In the past I have made quite clear my admiration for former Vice President Dick Cheney. So it will come as no surprise that I think his speech today at the American Enterprise Institute was pitch perfect. But I will say something stronger: I think that if somebody came to the subject fresh, with no preconceived notions, and watched (as so many of us did) President Barack Obama and Cheney back to back today, dueling across town, that open-minded person would believe that Cheney made a far stronger case. And oddly enough, Cheney’s very lack of “style points” served only to emphasize rather than detract from the simple, straightforward weight of his message.
Obama looked and sounded like a politician posing for cameras while self-consciously striving for the loftiest rhetoric and the most subtle but hurtful denigrations of those who disagreed with him. His “moral preening” factor, though, was patently obvious, and a bit offensive.
Cheney looked and sounded like a man who is all business, all seriousness — and wise. He did not pause to emphasize applause lines. He did not pose for the cameras. He did not raise or lower his voice for effect. He just gave us his message straight and unvarnished, and almost in a monotone. But the words were powerful enough to overcome all that, and the meaning of the words more powerful still.
Listen to Obama’s speech, and you come away empty, as if you just were given the intellectual equivalent of meringue. Listen to Cheney, and you come away thinking you have just had the intellectual equivalent of a full, stick-to-your-ribs, meat-and-potatoes meal.
It really was a remarkable thing to be there at AEI. There was palpable tension int eh room as Obama failed, and failed, and failed for 28 whole minutes after his scheduled time to start his comments — clearly trying to upstage Cheney by waiting to speak all the way until just beore Cheney himself was scheduled to start. There was a sense of something momentous, of a real challenge-and-response sort of situation. It was, if an AEI event can be so described, exciting. And it became even more of a mano-a-mano thing when Obama went on not for the pre-advertised 35 minutes, but for 50 whole minutes, as if deliberately trying to squeeze all life out of Cheney’s own address.
Obama’s gambit didn’t work. It merely served to ratchet up the anticipation for Cheney’s response. (Cheney was sort of funny when he opened by quipping that Obama never would have survived being in the House subject to its “five minute rule” for floor speeches.) And it became all the more remarkable when Cheney seemed to answer OBama point for point for point, often responding to the exact language Obama used — even though Cheney’s speech was handed out BEFORE Obama began talking, so it clearly was not a spur-of-the-moment tit for tat. In sum, the fact that Cheney so well anticipated Obama’s screed served to emphaszie how well Cheney had thought through what he wanted to say.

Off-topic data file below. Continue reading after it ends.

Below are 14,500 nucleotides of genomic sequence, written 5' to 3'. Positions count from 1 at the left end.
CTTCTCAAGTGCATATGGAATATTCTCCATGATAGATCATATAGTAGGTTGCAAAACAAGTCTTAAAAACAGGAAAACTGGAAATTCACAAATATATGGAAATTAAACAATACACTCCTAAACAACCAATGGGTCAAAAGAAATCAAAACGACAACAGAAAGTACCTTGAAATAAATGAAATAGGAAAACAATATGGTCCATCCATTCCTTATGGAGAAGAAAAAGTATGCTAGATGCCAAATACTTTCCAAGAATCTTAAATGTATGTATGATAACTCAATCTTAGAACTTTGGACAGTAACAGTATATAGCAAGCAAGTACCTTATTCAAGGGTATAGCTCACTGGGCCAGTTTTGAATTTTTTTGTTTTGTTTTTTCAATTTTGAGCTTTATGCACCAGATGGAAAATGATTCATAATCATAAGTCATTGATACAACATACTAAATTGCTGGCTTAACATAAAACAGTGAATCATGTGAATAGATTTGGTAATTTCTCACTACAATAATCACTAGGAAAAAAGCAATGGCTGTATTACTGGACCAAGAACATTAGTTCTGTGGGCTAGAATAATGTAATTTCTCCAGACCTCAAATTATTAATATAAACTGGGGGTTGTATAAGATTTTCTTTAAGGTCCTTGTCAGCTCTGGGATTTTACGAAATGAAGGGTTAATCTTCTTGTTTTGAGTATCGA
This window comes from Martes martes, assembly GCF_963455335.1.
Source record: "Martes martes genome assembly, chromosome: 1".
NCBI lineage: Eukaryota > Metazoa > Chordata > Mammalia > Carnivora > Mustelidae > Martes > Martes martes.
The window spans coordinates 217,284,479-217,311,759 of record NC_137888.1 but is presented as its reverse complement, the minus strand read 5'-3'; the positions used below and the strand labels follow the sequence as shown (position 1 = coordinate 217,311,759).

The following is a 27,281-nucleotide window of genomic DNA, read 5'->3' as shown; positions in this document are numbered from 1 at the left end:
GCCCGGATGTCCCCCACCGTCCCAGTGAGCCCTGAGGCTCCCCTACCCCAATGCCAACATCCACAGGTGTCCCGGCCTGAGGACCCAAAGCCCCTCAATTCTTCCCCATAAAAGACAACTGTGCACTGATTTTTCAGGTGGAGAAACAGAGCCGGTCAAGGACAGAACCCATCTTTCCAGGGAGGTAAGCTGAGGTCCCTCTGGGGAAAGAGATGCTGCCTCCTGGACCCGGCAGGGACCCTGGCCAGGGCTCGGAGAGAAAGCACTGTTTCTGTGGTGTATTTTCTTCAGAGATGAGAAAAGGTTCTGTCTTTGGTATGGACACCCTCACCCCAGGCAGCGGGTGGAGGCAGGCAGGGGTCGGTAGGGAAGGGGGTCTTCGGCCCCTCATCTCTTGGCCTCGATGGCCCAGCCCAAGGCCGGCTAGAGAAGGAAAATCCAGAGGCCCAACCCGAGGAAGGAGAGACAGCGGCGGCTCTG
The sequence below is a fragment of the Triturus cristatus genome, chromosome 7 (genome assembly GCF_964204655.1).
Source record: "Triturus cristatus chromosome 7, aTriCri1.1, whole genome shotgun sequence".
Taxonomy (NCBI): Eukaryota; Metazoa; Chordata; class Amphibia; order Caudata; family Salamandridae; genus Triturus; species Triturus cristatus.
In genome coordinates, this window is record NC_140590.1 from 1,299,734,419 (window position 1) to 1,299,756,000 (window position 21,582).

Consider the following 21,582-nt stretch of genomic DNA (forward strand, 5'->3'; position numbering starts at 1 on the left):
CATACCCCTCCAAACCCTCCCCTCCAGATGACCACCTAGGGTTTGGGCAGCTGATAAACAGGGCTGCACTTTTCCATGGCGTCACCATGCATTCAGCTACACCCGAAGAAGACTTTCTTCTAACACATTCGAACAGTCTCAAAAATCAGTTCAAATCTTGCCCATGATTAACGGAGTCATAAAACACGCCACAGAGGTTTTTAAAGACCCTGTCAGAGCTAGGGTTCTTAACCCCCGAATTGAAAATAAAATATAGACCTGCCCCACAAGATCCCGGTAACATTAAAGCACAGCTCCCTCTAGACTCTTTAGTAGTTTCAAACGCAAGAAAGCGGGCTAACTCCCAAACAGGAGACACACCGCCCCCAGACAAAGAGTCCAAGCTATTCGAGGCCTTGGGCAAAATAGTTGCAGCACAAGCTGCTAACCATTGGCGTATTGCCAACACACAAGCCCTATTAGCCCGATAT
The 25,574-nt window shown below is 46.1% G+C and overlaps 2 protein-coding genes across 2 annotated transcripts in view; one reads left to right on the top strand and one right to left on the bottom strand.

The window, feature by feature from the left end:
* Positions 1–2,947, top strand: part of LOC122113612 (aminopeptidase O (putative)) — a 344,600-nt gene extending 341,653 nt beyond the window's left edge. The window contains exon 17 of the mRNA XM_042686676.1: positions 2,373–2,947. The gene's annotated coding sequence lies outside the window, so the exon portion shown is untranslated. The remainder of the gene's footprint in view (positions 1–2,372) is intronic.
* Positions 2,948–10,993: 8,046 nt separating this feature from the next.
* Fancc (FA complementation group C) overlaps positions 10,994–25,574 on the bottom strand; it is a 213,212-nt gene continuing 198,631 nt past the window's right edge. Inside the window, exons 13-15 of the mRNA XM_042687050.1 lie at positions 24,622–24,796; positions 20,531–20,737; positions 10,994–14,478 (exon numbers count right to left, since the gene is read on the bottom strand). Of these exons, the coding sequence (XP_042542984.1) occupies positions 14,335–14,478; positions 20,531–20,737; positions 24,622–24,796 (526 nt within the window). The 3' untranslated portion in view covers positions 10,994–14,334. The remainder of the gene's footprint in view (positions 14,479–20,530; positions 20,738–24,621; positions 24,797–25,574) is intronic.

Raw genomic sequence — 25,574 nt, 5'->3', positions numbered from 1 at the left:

And what Cheney wanted to say, and did say, was utterly superb. Watch the whole speech for yourself, here. (Do NOT read the speech if you can watch it. The text on the page is as prepared, not as delivered. Cheney cut out one gag paragraph at the beginning about heading a search for a new trustee, but inserted an EXTREMLY important paragraph later. In fact, here is his insertion, about the CIA people who did the interrogations: They were ““especially prepared to apply techniques within the boundaries of their training and the limits of the law. Torture was never permitted, and the methods were given careful, legal review before they were approved. Interrogators had authoritative guidance on the line between toughness and torture, and they knew to stay on the right side of it.”
Finally, as an aside, I loved Cheney’s shot at the NY Times, here:
Our government prevented attacks and saved lives through the Terrorist Surveillance Program, which let us intercept calls and track contacts between al-Qaeda operatives and persons inside the United States. The program was top secret, and for good reason, until the editors of the New York Times got it and put it on the front page. After 9/11, the Times had spent months publishing the pictures and the stories of everyone killed by al-Qaeda on 9/11. Now here was that same newspaper publishing secrets in a way that could only help al-Qaeda. It impressed the Pulitzer committee, but it damn sure didn’t serve the interests of our country, or the safety of our people.
Okay, that’s enough for now. Hail to Richard Cheney, a great American.
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